Richard Dawkins – the biologist, humanist, and author – is a well-known critic of religious faith. As he once put it, ‘Religion is capable of driving people to such dangerous folly that faith seems to me to qualify as a kind of mental illness.’
Traditional religion may have loosened its grip on society, certainly in the United Kingdom, but new quasi-religious ideologies are taking root in spaces that the churches have vacated.
Earlier this month, Dawkins upset the transgender brigade by questioning their core beliefs. He Tweeted,
‘In 2015, Rachel Dolezal, a white chapter president of NAACP, was vilified for identifying as Black. Some men choose to identify as women, and some women choose to identify as men. You will be vilified if you deny that they literally are what they identify as. Discuss.’Richard Dawkins, Twitter
It’s a very good question, though a better analogy might be transubstantiation. I’m perhaps best known for being a trans person and a scientist, but I am also a Christian. I disagree with Dawkins when he talks about faith being a mental illness. My mental health is strong and that is in part due to the purpose and perspective that comes from my faith. But I’m in the same boat as Dawkins regarding the bread and wine at the communion table: it is symbolic, certainly, but the literal body and blood of Christ, it is not.
Today, we can fortunately both make those claims without fear of sanction or cancellation by the traditional religious authorities. But question the ideology that men can become women by the power of thought alone and this new mob will come down on you like a ton of bricks. Two days later Dawkins clarified his comment, saying ‘I did not intend to disparage trans people.’
Dawkins didn’t disparage anyone, but he did upset the perpetually offended. What seemed to upset him though was being seen to ally with ‘Republican bigots in the US.’ But his was surely a ‘sky is blue’ kind of statement. We all know the sky is blue – bigots included – and it can be understood scientifically as the result of Rayleigh scattering in the atmosphere. Only a deluded ideologue would try and claim that the sky is whatever colour it chooses to identify as.
That is physics, my subject. In Biology – Dawkins’ own discipline – the ideologues have taken over, and astonishing ideas that we are whatever sex we choose to identify as have taken root. If even Richard Dawkins backs down, maybe it is game over for the scientific enlightenment?
But no explanation is ever good enough for the transgender thought police. Despite everything, Dawkins found himself excommunicated by his own kind. As Steerpike reported yesterday, the American Humanist Association stripped him of his 1996 ‘Humanist of the Year Award.’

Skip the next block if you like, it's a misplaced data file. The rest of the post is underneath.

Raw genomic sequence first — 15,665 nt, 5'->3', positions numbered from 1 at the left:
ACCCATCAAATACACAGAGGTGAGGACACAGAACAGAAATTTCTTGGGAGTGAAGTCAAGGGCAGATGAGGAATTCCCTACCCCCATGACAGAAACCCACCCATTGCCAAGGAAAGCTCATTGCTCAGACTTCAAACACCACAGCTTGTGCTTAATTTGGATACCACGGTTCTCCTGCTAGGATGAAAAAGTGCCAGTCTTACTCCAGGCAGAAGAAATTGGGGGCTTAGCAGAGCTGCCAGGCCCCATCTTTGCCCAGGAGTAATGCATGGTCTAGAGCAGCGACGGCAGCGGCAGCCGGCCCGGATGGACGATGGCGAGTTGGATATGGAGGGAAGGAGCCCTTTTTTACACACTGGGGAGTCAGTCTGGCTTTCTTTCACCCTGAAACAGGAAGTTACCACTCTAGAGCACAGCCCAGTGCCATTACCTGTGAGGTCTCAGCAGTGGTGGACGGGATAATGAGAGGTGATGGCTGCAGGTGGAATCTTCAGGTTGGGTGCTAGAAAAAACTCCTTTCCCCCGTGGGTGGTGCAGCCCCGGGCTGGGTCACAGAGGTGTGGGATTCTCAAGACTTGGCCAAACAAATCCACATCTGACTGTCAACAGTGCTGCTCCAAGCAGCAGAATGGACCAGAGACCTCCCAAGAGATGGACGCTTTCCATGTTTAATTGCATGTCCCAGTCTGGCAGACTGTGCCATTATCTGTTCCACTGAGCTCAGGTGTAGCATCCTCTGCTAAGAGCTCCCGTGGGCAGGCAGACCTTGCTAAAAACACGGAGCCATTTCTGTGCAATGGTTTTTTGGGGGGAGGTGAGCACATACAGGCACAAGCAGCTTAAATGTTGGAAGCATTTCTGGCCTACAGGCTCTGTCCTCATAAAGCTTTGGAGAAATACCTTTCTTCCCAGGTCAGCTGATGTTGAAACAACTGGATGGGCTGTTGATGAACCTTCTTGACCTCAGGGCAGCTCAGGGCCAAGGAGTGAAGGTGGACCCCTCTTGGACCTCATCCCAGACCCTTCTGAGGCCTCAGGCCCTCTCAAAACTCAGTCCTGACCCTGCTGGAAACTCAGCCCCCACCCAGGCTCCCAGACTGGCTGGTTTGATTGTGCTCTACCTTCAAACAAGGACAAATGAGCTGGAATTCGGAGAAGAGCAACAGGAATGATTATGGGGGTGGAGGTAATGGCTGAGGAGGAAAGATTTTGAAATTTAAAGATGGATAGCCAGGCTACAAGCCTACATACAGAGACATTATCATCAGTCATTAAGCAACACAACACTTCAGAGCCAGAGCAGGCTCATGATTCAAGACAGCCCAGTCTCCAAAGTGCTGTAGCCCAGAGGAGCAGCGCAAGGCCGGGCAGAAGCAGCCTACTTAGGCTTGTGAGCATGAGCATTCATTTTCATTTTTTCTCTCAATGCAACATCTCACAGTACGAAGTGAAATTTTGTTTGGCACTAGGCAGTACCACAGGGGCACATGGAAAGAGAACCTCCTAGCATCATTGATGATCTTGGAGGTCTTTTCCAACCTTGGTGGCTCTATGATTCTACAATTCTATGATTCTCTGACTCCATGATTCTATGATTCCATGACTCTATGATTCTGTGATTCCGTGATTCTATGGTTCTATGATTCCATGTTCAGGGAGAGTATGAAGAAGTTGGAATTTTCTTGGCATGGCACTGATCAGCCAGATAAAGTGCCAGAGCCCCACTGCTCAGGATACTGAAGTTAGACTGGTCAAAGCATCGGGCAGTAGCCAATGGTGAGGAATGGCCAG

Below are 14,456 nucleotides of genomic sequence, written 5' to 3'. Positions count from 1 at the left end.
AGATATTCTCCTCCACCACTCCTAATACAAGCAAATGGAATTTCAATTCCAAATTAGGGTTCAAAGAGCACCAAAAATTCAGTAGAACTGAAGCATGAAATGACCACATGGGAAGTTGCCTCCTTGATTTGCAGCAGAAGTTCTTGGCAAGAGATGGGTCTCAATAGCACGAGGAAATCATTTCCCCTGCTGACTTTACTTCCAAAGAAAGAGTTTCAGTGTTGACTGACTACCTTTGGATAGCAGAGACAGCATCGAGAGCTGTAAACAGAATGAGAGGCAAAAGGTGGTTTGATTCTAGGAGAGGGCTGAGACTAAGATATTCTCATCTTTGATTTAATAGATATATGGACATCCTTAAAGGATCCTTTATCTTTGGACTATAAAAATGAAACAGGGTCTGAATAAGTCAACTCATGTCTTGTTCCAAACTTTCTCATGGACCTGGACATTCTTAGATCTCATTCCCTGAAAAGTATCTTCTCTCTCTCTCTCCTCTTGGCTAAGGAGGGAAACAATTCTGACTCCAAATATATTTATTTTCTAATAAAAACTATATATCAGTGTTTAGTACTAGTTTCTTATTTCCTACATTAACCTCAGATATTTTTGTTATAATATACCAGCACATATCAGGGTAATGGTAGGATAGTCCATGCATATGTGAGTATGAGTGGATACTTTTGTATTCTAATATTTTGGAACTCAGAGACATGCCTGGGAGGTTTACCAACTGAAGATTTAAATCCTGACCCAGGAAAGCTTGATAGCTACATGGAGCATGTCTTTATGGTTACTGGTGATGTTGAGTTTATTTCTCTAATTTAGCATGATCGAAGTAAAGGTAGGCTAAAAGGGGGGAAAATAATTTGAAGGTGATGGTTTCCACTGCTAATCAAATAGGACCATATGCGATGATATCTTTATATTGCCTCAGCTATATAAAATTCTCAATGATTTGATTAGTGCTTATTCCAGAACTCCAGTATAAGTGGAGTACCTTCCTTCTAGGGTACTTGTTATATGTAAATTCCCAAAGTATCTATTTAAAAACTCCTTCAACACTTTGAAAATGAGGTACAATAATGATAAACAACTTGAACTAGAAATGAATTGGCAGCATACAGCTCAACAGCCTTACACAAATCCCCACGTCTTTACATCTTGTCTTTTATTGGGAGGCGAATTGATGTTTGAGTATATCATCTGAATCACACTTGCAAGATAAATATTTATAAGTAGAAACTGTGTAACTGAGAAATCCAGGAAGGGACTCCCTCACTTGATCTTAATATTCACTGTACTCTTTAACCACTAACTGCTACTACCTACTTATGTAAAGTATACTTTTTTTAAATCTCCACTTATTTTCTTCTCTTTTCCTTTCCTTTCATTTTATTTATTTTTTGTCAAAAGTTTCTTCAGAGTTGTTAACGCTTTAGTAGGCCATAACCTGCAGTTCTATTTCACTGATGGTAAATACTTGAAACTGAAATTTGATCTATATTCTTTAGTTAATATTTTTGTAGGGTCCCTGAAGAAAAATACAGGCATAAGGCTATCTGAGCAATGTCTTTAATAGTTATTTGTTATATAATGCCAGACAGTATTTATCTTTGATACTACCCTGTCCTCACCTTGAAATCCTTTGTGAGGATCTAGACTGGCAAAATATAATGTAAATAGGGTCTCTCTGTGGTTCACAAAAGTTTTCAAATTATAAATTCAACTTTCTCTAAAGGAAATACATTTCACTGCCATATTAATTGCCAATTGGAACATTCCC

It seems that we can criticise Christianity, but transgender ideology is untouchable. The American Humanists cast aside their tradition of rational thought and critical thinking, and condemned Dawkins for demeaning marginalised groups, ‘an approach antithetical to humanist values.’
If marginalised groups – though transgender people are hardly marginalised in the UK – are speaking nonsense, it needs to be called out. The key catechism of their ideology: ‘Trans Women are Women’ is simply not true. We are the opposite sex to women. But we are not supposed to debate this claim, instead we are told to ‘Get Over It.’
Being of religious faith I am no humanist, but I respect their right to hold their views and debate them. Their philosophy is noble. Humanism is, according the American Humanists, ‘a progressive philosophy of life that, without theism or other supernatural beliefs, affirms our ability and responsibility to lead ethical lives of personal fulfilment that aspire to the greater good.’
I just wish they would apply these principles to transgender ideology. It might not be theistic but it has developed into a quasi-religious movement that now has the power to separate even humanists from rational thought. Science cannot be fooled even if the Humanists can be.
As for Dawkins, he has previously questioned transgender ideology, while at the same time affirming trans people. In 2015, he wrote, ‘Is [a] trans woman a woman? Purely semantic. If you define by chromosomes, no. If by self-identification, yes. I call her “she” out of courtesy.’
I’d say that was generous, and it’s certainly not transphobic. But the transgender idealogues will never be placated – Dawkins must realise that by now. If the Humanists have been captivated, then let them take back their awards from 25 years ago. It’s a pathetic response, reminiscent of children taking their ball back when they no longer want to play the game. But this is no game. Science is being ignored, women’s rights are under attack and the safeguarding of children is being compromised.
Debbie Hayton is a teacher and journalist.
* This article was first published by The Spectator on 21 April 2021: How Richard Dawkins fell victim to the transgender thought police.